None of this stopped the capesize paper market opening in bullish tone, though the market had a volatile market which turned into an aggressive sell-off. The reason for the downturn seemed unclear given the gains on the index which should have kept the market upbeat.

By week’s end there was an early bounce but aggressive selling followed and the long UK weekend loomed. Neither the nearby or calendars escaped the sell off and May was marked below spot, suggesting the index has more downside but since capes move in mysterious ways it wouldn’t take much to move the market back up again.

Panamaxes continued easier across the curve with prompts continuing to flatten out giving the curve little shape to play with. May and June traded in good volume while Q3 dipped lower.

Weaker again as the week closed before settling into a steady range but after another dismal index we saw the bottom end of the range tested though not broken and closed the day flat, with a cautious tone ahead of the holidays.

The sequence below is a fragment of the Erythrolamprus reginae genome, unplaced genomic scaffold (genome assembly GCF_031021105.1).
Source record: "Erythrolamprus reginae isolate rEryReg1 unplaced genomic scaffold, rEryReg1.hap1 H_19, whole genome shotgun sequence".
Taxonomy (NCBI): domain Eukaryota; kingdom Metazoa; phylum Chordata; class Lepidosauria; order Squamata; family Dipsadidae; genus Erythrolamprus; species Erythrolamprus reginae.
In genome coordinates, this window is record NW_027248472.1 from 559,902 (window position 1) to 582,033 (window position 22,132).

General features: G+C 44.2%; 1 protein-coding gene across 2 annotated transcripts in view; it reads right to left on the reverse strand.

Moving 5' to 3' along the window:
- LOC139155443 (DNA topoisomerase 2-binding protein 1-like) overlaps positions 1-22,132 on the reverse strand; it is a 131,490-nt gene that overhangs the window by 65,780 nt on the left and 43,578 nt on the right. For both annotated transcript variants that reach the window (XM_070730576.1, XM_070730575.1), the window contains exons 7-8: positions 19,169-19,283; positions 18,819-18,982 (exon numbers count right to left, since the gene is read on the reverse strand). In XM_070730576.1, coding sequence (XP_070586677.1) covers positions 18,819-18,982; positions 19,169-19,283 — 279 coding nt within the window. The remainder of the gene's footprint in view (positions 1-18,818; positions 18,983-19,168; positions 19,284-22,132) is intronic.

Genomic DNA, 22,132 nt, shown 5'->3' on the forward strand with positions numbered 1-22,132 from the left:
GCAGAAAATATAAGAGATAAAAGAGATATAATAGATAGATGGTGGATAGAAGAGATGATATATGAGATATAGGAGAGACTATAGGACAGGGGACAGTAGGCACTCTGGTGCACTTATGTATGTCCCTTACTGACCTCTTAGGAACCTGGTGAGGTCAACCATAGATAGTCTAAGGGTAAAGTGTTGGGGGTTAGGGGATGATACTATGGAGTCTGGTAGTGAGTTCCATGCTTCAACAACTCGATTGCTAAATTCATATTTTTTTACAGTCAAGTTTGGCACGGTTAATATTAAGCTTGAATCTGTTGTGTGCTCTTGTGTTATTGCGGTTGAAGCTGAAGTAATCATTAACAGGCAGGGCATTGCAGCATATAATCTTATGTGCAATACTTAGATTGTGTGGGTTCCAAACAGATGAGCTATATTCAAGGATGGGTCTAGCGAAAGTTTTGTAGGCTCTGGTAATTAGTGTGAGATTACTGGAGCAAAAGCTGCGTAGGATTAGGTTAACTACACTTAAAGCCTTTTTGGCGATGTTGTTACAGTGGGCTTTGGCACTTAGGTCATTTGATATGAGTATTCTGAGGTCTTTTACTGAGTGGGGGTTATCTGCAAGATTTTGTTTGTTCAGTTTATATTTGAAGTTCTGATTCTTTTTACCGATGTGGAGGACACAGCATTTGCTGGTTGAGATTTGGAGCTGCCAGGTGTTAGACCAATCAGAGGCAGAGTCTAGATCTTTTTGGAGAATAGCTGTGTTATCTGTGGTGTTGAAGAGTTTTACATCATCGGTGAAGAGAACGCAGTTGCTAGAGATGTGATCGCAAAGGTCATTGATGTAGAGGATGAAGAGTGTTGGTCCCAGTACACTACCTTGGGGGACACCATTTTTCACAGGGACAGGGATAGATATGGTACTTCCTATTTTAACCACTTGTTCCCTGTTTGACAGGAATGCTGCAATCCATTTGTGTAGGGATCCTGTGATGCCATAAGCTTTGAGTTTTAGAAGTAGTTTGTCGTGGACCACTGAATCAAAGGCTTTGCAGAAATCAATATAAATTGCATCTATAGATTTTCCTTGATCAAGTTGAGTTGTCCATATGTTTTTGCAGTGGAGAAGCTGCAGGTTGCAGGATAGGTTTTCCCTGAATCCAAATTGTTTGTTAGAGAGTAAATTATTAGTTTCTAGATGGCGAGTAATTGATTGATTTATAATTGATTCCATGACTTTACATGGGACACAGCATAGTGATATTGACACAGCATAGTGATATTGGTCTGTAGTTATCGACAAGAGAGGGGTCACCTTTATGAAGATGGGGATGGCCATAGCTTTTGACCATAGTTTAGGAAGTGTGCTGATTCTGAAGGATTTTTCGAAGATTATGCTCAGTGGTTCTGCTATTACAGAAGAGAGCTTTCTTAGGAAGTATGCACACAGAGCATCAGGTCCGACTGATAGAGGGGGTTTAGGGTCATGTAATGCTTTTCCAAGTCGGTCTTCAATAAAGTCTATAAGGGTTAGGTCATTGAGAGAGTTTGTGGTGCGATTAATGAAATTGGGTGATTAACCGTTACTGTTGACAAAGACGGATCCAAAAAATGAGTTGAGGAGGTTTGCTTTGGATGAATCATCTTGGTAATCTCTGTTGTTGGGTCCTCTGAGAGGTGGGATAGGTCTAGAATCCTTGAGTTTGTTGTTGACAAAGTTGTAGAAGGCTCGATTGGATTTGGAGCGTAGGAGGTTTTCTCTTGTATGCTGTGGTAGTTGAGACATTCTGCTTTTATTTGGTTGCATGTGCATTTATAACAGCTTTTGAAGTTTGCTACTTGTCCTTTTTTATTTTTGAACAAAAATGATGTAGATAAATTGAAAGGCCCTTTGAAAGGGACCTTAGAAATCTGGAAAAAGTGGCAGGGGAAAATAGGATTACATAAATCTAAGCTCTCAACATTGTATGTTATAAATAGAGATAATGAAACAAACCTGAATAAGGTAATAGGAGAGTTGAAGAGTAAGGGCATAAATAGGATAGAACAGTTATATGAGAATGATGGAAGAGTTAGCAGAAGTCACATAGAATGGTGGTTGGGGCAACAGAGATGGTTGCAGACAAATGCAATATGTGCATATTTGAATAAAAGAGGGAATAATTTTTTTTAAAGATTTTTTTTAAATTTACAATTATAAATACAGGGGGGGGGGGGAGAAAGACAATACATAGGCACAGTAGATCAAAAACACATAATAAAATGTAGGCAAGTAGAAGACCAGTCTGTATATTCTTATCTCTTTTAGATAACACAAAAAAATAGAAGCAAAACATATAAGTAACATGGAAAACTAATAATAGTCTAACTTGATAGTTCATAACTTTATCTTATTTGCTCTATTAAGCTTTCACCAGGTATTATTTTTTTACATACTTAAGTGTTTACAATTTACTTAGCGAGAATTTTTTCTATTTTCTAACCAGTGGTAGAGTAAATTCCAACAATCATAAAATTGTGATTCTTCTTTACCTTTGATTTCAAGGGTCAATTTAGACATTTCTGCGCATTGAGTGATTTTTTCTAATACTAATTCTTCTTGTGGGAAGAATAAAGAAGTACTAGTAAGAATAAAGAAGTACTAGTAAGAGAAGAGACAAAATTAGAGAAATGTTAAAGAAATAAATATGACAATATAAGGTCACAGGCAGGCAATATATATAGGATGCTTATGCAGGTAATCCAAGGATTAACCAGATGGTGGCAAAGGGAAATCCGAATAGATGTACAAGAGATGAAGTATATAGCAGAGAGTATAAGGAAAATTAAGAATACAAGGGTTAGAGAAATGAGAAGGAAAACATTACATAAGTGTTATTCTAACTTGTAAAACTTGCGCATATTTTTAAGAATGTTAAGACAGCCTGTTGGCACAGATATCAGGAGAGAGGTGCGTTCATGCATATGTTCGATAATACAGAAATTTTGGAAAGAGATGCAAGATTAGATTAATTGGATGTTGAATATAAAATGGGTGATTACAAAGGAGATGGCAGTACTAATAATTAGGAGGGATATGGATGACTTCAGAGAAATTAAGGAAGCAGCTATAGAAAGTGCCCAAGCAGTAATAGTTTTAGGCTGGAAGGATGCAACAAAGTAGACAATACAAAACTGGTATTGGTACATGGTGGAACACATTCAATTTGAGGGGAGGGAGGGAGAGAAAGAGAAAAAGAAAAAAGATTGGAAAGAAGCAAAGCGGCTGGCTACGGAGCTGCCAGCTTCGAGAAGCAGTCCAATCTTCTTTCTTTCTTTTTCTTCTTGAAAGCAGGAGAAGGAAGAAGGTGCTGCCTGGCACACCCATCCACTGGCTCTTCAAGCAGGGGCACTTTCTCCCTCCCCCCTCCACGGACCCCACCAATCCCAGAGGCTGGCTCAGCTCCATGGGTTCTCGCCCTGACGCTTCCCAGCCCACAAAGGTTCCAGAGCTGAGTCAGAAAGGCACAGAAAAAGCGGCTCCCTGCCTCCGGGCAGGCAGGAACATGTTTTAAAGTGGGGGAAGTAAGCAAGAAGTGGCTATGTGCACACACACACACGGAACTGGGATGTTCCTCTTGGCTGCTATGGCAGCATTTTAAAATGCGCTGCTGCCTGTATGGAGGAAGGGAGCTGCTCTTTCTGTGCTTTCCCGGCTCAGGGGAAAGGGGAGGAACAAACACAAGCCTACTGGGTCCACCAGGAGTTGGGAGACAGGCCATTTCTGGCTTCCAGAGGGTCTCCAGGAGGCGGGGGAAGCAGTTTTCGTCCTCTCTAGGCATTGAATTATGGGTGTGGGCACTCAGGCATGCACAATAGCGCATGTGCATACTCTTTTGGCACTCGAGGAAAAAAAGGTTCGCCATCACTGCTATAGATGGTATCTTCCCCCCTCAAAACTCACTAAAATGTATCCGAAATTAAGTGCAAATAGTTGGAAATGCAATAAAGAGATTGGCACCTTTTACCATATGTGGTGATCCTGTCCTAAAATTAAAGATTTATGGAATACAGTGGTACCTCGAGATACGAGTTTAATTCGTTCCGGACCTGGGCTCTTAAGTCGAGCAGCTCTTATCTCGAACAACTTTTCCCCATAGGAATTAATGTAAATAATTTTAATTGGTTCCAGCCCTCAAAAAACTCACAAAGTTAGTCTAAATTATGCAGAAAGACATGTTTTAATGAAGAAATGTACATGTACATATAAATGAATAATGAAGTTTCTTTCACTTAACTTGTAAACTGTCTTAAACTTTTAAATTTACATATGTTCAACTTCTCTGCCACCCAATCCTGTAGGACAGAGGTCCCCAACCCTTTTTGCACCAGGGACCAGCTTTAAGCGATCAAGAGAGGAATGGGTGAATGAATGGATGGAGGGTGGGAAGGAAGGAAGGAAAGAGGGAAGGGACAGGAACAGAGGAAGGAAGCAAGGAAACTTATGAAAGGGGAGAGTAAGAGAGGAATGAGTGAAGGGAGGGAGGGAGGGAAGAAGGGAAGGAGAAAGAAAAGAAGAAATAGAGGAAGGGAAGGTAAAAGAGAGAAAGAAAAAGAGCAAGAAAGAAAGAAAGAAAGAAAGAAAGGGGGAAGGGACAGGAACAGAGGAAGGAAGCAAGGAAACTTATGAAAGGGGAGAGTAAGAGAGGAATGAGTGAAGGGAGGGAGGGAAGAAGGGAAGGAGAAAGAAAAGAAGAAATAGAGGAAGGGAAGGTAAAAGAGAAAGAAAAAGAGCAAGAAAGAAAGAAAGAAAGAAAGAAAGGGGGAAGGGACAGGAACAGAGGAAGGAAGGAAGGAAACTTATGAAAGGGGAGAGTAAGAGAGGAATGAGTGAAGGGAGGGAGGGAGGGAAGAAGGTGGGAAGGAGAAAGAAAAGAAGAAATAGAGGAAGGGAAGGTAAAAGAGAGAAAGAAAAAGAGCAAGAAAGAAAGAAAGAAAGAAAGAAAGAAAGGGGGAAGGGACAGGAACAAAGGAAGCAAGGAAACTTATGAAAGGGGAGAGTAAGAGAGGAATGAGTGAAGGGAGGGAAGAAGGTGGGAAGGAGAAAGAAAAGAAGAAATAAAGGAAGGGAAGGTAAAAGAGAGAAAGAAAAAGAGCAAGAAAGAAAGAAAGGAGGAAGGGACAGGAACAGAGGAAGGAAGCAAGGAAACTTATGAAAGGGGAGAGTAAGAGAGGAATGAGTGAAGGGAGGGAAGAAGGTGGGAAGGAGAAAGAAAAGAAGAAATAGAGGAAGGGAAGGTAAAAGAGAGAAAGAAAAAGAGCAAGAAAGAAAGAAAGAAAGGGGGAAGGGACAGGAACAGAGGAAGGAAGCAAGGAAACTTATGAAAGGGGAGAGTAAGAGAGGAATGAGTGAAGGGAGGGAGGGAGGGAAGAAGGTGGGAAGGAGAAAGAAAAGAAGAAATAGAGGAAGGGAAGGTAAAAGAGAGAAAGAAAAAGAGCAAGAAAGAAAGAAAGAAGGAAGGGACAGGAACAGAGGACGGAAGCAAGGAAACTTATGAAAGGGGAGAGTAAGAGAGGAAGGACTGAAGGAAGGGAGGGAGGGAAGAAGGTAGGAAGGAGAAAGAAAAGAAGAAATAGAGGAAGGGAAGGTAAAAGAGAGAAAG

Supramaxes maintained a slide across the week with rates continuing to decrease in a softening market. There was a positive midweek index but still the curve saw the weight stay on the offer side with bids rather thin.

Softer again as the week ended but activity was limited throughout. Another positive index but once again we saw a very quiet afternoon, drifting to a close with little more activity.

Contact FIS: http://freightinvestorservices.com/freight-derivatives/ffas/

Samsung Heavy Industries hit by $4.6bn FLNG cancellation from Shell

Samsung Heavy Industries hit by $4.6bn FLNG cancellation from Shell

In a statement to the Korean Stock Exchange SHI said that Shell Gas & Power Developments had cancelled three FLNG units contracted with the yard between 30 June 2015 and 30 November 2023.

The contracts were valued at KRW5.72trn ($4.62bn) and were terminated after failure to receive notification to proceed.